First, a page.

At long last, the school bell tolls for Pigeon, despite his insistence that "I already know EVERYTHING!" But as longtime readers of Willems's series know, there's a little bird beneath all that bluster, and Pigeon soon reveals that school has turned him into a feather-covered bundle of anxieties. "What if the teacher doesn't like pigeons?" he asks, his normally robust black pupil shrinking to a little dot of fear. As he thinks about learning math and the alphabet, wearing a hefty backpack, and meeting other birds, the strong black outlines that have always defined Willems's beloved, kvetching protagonist turn ragged: "The unknown stresses me out, dude," he confides. But wait--is that a school bus he gets to ride on? "Coming through!" he shouts. "The Pigeon HAS to go to school!" Ages 3--5. (July)

Horn Book Review

Willemss pugnacious picture-book pigeon (most recently The Pigeon Needs a Bath, rev. 7/14) is unsurprisingly unexcited about starting school: Why do I have to go to school? I already know everything! Over the course of the story, in direct-address text, the pigeon imagines worst-case scenarios, from the ridiculous (What if I learn too much!?! My head might pop off) to the realistic (What will the other birds think of me?). Many children who are facing this milestone will relate to the pigeons apprehension. Those listeners and viewers witnessing his antics, though, should have no trouble recognizing the histrionics for what they are, as demonstrated loud and clear in both over-the-top text and restrained-until-theyre-not illustrations. The moments when the pigeon does show emotional vulnerability (Imscared) feel especially well earned; and the spread in which hes longing to be a baby again rewards viewers with an adorbs picture of a wide-eyed little-itty-bitty-not-going-to-school-baby-waybie pigeon. elissa gershowitz July/Aug p.121(c) Copyright 2019. The Horn Book, Inc., a wholly owned subsidiary of Media Source, Inc. No redistribution permitted.

Kirkus Review

All the typical worries and excuses kids have about school are filtered through Willems' hysterical, bus-loving Pigeon.Told mostly in speech balloons, the bird's monologue will have kids (and their caregivers) in stitches at Pigeon's excuses. From already knowing everything (except whatever question readers choose to provide in response to "Go aheadask me a question. / Any question!") to fearing learning too much ("My head might pop off"), Pigeon's imagination has run wild. Readers familiar with Pigeon will recognize the muted, matte backgrounds that show off the bird's shenanigans so well. As in previous outings, Willems varies the size of the pigeon on the page to help communicate emotion, the bird teeny small on the double-page spread that illustrates the confession that "I'm / scared." And Pigeon's eight-box rant about all the perils of school ("The unknown stresses me out, dude") is marvelously followed by the realization (complete with lightbulb thought bubble) that school is the place for students to practice, with experts, all those skills they don't yet have. But it is the ending that is so Willems, so Pigeon, and so perfect. Pigeon's last question is "Well, HOW am I supposed to get there, anyway!?!" Readers will readily guess both the answer and Pigeon's reaction.Yes, the Pigeon has to go to school, and so do readers, and this book will surely ease the way. (Picture book. 3-6) Copyright Kirkus Reviews, used with permission.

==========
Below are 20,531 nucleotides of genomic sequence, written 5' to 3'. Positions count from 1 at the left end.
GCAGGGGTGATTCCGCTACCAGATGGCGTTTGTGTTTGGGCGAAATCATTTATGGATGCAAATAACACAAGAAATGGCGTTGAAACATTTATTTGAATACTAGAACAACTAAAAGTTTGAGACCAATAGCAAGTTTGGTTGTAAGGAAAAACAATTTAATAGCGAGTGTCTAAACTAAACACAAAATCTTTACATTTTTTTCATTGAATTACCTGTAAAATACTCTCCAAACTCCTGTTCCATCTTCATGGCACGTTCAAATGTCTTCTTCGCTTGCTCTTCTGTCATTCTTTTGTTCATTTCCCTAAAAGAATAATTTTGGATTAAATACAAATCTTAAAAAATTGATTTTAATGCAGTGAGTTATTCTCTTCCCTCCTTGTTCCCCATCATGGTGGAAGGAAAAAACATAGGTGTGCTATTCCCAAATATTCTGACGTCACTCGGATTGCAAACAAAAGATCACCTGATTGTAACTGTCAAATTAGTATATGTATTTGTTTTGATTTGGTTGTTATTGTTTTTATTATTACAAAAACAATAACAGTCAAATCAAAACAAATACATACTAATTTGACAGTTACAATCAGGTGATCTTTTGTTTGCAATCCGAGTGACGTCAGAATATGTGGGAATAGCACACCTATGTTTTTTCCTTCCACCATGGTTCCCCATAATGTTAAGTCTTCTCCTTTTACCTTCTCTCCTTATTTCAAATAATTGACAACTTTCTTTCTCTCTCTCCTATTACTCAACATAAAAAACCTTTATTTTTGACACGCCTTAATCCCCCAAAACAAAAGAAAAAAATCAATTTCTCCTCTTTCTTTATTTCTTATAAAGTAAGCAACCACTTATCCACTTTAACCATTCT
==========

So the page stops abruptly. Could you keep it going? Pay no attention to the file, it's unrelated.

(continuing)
Booklist Review

In this latest series installment, it's time for Pigeon to start attending school. However, he has absolutely no intention of going. He doesn't do mornings, and he already knows everything, including how to spel. His stance, wings on his little birdie hips, shows his determination to avoid what he considers unnecessary and a waste of his time. But as he goes through a litany of what-ifs, his anxiety begins to show through his stubbornness. While addressing his laundry list of concerns, he slowly begins to understand that school just might be helpful when it comes to learning about things like the alphabet, finger painting, and reading. Each page offers backgrounds in subdued colors of tan, purple, gray, pink, orange, and green, with our ever-dramatic pale blue Pigeon front and center, the text transmitted entirely through his dialogue bubbles. The ending is spot-on, as Pigeon spots something big, something bright, and something yellow, and his excitement skyrockets. Children on their way to kindergarten may recognize themselves in Pigeon's story and take heart at his (eventual) enthusiasm. The introductory endpapers show an empty classroom, and the concluding ones reveal who Pigeon's classmates will be. A few of them will even be easily recognized by children familiar with this author-illustrator . . . and who isn't?HIGH-DEMAND BACKSTORY: Pigeon's been winning hearts since he first appeared with that bus, and best-selling, multi-multi-award-winning Willems is irresistible to kids and grown-ups alike.--Maryann Owen Copyright 2019 Booklist